An Illustrated Guide to the Eighty-Four Mahasiddhas
Rare paintings set aside life stories of each of the eighty-four wild Buddhist saints of ancient India.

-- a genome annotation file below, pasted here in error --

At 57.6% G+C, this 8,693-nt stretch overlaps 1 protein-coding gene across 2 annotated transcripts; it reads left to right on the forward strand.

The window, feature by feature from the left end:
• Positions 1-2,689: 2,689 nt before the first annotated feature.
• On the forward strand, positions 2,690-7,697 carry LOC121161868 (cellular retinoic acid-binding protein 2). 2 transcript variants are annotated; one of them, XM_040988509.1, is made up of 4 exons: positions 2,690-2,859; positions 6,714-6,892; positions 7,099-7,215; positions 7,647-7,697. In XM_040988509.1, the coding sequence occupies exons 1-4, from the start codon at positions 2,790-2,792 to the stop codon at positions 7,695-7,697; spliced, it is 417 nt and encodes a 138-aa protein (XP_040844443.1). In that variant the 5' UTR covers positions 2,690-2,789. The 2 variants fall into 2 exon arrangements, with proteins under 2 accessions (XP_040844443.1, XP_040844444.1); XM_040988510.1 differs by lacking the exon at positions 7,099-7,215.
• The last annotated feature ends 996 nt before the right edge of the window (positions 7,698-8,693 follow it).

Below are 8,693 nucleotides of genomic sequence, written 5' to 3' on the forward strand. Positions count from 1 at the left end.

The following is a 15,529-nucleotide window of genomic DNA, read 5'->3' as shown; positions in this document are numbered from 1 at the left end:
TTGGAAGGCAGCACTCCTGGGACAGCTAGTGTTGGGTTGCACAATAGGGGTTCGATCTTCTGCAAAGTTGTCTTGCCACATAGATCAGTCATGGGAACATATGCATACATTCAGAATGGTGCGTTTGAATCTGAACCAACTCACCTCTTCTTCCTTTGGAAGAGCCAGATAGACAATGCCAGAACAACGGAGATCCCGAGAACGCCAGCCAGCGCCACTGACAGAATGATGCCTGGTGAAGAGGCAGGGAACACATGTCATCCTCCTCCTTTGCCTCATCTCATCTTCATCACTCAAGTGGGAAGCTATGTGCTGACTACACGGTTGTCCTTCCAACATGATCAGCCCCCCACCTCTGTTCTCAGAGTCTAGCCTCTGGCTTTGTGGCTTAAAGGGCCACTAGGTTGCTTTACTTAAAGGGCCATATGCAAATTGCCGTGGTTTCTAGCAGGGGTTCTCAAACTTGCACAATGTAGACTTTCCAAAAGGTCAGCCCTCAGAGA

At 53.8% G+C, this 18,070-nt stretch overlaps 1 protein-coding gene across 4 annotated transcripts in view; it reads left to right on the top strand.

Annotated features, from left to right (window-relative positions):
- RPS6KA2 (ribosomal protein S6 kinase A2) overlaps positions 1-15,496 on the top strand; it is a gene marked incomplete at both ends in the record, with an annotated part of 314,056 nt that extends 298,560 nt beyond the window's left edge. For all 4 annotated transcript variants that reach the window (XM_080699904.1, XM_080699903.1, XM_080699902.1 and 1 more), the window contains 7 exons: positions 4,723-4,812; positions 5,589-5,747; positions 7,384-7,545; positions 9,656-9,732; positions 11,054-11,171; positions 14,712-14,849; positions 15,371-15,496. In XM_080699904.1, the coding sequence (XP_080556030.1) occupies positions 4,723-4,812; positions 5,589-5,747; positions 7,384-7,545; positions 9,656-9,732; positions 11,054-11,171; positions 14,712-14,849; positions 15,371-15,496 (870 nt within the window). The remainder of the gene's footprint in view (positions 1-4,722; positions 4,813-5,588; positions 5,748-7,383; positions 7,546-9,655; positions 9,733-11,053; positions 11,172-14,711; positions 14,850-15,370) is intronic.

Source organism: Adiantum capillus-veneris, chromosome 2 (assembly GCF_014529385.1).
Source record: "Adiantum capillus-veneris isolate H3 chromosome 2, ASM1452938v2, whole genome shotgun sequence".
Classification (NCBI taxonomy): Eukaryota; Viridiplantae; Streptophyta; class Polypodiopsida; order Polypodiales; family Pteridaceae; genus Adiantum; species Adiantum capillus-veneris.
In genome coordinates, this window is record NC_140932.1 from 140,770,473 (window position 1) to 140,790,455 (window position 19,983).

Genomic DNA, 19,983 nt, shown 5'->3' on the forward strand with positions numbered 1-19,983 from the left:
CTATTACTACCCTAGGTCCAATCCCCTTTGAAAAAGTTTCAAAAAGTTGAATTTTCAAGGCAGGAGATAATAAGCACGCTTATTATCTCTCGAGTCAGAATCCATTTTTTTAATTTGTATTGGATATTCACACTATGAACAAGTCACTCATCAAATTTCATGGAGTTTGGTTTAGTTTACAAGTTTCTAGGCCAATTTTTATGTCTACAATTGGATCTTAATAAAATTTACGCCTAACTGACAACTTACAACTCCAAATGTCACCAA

This fresh and beautiful presentation of the lives of the eighty-four mahasiddhas, or "great accomplished ones," offers a unique glimpse into the world of the famous tantric Buddhist yogis of India. This book includes elegant four-color paintings of each of the mahasiddhas by a master painter from Tibet. The set of paintings is published here for the first time in its entirety and includes translated descriptions of the paintings along with the life stories of the mahasiddas based on traditional Tibetan Buddhist sources. Donald Lopez provides yet another magnificent contribution to our better understanding of Buddhist history and traditions. The lives of these tantric saints have captured the imaginations of Buddhists throughout the world for almost a millennia. The common theme among their stories is one of pursuing a spiritual path through uncommon and even subversive means. While some pursue their path of spiritual realization while maintaining their simple occupations as farmers or peasants, others leave behind their lives as householders, scholars, or even royalty, trading in worldly comfort for seclusion, danger, and transgression. These "saints" also include among them pimps, alcoholics, gamblers, and hunters. Many of these bad-boy yogis were known for fornicating in charnel grounds, wearing bone ornaments, and even eating human flesh. Every act, from crushing sesame seeds to meditating in high mountain retreats to drinking alcohol and fornicating, was performed in order to realize the Buddhist teachings of nonduality, compassion, and wisdom. In this context, there is no true difference between samsara and nirvana, thus what is profane is also sacred, the ultimate view of tantric Buddhism.